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      Download the Game Design and Indie Game Marketing Freebook   07/19/17

      GameDev.net and CRC Press have teamed up to bring a free ebook of content curated from top titles published by CRC Press. The freebook, Practices of Game Design & Indie Game Marketing, includes chapters from The Art of Game Design: A Book of Lenses, A Practical Guide to Indie Game Marketing, and An Architectural Approach to Level Design. The GameDev.net FreeBook is relevant to game designers, developers, and those interested in learning more about the challenges in game development. We know game development can be a tough discipline and business, so we picked several chapters from CRC Press titles that we thought would be of interest to you, the GameDev.net audience, in your journey to design, develop, and market your next game. The free ebook is available through CRC Press by clicking here. The Curated Books The Art of Game Design: A Book of Lenses, Second Edition, by Jesse Schell Presents 100+ sets of questions, or different lenses, for viewing a game’s design, encompassing diverse fields such as psychology, architecture, music, film, software engineering, theme park design, mathematics, anthropology, and more. Written by one of the world's top game designers, this book describes the deepest and most fundamental principles of game design, demonstrating how tactics used in board, card, and athletic games also work in video games. It provides practical instruction on creating world-class games that will be played again and again. View it here. A Practical Guide to Indie Game Marketing, by Joel Dreskin Marketing is an essential but too frequently overlooked or minimized component of the release plan for indie games. A Practical Guide to Indie Game Marketing provides you with the tools needed to build visibility and sell your indie games. With special focus on those developers with small budgets and limited staff and resources, this book is packed with tangible recommendations and techniques that you can put to use immediately. As a seasoned professional of the indie game arena, author Joel Dreskin gives you insight into practical, real-world experiences of marketing numerous successful games and also provides stories of the failures. View it here. An Architectural Approach to Level Design This is one of the first books to integrate architectural and spatial design theory with the field of level design. The book presents architectural techniques and theories for level designers to use in their own work. It connects architecture and level design in different ways that address the practical elements of how designers construct space and the experiential elements of how and why humans interact with this space. Throughout the text, readers learn skills for spatial layout, evoking emotion through gamespaces, and creating better levels through architectural theory. View it here. Learn more and download the ebook by clicking here. Did you know? GameDev.net and CRC Press also recently teamed up to bring GDNet+ Members up to a 20% discount on all CRC Press books. Learn more about this and other benefits here.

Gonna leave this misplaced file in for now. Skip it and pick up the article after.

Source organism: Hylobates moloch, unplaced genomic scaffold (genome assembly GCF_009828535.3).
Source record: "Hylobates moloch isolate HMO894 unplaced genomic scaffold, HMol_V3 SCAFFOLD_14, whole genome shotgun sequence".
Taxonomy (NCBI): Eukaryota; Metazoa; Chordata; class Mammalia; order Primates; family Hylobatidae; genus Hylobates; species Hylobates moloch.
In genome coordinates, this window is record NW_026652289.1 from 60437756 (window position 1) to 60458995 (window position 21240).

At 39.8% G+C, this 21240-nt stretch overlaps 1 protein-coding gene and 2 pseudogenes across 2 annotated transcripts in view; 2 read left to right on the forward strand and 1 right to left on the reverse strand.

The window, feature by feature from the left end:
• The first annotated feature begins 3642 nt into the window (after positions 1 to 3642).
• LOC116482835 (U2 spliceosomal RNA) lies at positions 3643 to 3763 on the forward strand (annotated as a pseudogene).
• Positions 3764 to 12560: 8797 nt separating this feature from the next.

indiegamestock

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  1. Hey Deeee Sorry it took me a few days to get back with you.    We will work together with you to find the best price for your assets.    I love your zombies!   Brad Hatcher brad@indiegamestock.com
  2. Hey, Everyone. I’m Brad Hatcher, a cofounder of indiegamestock.com.   I will try my best to answer all of your questions!   Is there a market for that kind of stuff?   Absolutely!  We have people from all over the globe buying and submitting assets.   If so, what could I charge for a fully animated character? (non exclusively, so anyone who pays for it may commercially use it)   Great question!  If you submitted the zombie pirates one at a time, I would probably price them at $25 each to start.  I would give them a few weeks at that price to see what kind of action they got.  If they seem to sell just fine then we would leave the price as it is.  If they are going like hotcakes we would probably bump it up in $5 increments to find the sweet spot.  Going in the opposite direction, if they are not selling then we would lower the price in $5 increments or offer sales that try to highlight it.    If they were my assets and I was going to upload them, I would upload them one by one and then make a pack that contained all of them.  I would probably put the pack at $50 -  $75 and see how it does following the same guidelines above.    Everything for sale on the site is royalty free – that means that once a customer purchases your asset they can use it however they like.   About the only limitation is trying to sell the asset again as if they created it, that’s a no-no.    Is it better to upload them at a specific site like www.indiegamestock.com, or is a blog like Chris Hildenbrand's (http://2dgameartforprogrammers.blogspot.de) the way to go ?   You could do both! We are non-exclusive at the moment, so you can submit them to our site AND elsewhere.  Of course, we’d much rather have you only submitting to us because that gives customers more reason to use our site, but you’re the one in charge – it’s up to you! By the way, I love Hildenbrand’s site – it’s a fantastic learning resource with great graphics!    I had a look at indie-gamestock.com, does anyone know if that business is successful? I would have thought part of the point of building a game was to create the visuals... It's hands down my favourite part, at least.   We are still relatively new but we already have some fantastic graphics for sale.   And we have artists that are making fairly consistent sales each month.  Are they making a fortune?  Not yet, but they are making a couple of hundred bucks a month without having to do much more than upload their art (after all the work of creating it of course!).    We handle all payment issues so you only have to setup your own paypal account and we handle everything else.   As for the second part of the question about why you would buy assets instead of creating your own, well, the easiest answer is that some people don’t have the artistic skills but still have that burning desire to make a video game.    Also, as everyone in the industry already knows, making a video game is freaking hard.  And it can be expensive, so expensive!  We created indiegamestock for developers who didn’t have a big budget, or even a budget at all.  This way they can get video game assets at a very affordable price and put their focus on the other aspects of game design.  We want everyone to have a shot at making the game they always wanted.     I hope that answers all of your questions!  Feel free to ask anything else you want.  I will keep checking this area.    Have a kick ass day Brad Hatcher brad@indiegamestock.com